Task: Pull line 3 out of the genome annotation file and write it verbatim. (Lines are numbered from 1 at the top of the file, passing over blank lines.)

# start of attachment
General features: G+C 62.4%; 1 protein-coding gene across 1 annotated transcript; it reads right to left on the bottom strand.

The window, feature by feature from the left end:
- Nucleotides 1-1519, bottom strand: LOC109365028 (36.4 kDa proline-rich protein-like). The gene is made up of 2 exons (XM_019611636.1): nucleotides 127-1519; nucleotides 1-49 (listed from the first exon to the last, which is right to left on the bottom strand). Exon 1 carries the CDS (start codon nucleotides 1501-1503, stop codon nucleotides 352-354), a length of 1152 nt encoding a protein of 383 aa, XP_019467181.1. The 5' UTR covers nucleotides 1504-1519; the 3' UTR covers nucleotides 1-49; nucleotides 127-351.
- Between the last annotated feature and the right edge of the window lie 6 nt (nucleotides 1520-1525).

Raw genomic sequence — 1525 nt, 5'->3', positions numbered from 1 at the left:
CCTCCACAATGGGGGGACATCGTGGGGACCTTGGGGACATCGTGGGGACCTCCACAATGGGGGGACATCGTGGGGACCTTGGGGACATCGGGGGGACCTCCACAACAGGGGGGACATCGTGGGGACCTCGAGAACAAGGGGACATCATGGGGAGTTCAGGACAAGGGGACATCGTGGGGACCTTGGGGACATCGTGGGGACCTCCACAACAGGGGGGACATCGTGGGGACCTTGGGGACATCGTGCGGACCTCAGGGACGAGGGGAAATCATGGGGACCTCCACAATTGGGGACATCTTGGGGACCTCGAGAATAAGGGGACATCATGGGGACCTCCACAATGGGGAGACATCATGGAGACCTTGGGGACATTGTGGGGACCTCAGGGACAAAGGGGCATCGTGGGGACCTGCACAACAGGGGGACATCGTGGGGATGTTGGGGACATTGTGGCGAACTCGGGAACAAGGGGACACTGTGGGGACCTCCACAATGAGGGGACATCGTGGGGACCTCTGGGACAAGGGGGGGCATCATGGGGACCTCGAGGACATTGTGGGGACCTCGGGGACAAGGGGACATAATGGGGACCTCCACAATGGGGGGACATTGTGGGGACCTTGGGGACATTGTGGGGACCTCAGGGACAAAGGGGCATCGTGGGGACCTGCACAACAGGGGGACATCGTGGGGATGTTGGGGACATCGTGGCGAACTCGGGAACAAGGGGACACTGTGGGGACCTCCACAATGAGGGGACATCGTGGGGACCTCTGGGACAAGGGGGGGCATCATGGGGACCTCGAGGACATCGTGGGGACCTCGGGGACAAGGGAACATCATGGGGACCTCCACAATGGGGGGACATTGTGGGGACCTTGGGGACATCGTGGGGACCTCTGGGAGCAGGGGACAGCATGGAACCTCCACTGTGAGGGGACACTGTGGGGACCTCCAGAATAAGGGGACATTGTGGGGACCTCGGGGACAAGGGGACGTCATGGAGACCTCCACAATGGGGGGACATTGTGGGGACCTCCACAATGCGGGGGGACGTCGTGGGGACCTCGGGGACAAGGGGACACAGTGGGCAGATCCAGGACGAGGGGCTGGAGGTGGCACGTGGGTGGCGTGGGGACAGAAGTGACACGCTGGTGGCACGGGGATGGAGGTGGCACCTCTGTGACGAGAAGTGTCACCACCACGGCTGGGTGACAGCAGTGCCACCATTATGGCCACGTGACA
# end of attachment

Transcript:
- Nucleotides 1-1519, bottom strand: LOC109365028 (36.4 kDa proline-rich protein-like). The gene is made up of 2 exons (XM_019611636.1): nucleotides 127-1519; nucleotides 1-49 (listed from the first exon to the last, which is right to left on the bottom strand). Exon 1 carries the CDS (start codon nucleotides 1501-1503, stop codon nucleotides 352-354), a length of 1152 nt encoding a protein of 383 aa, XP_019467181.1. The 5' UTR covers nucleotides 1504-1519; the 3' UTR covers nucleotides 1-49; nucleotides 127-351.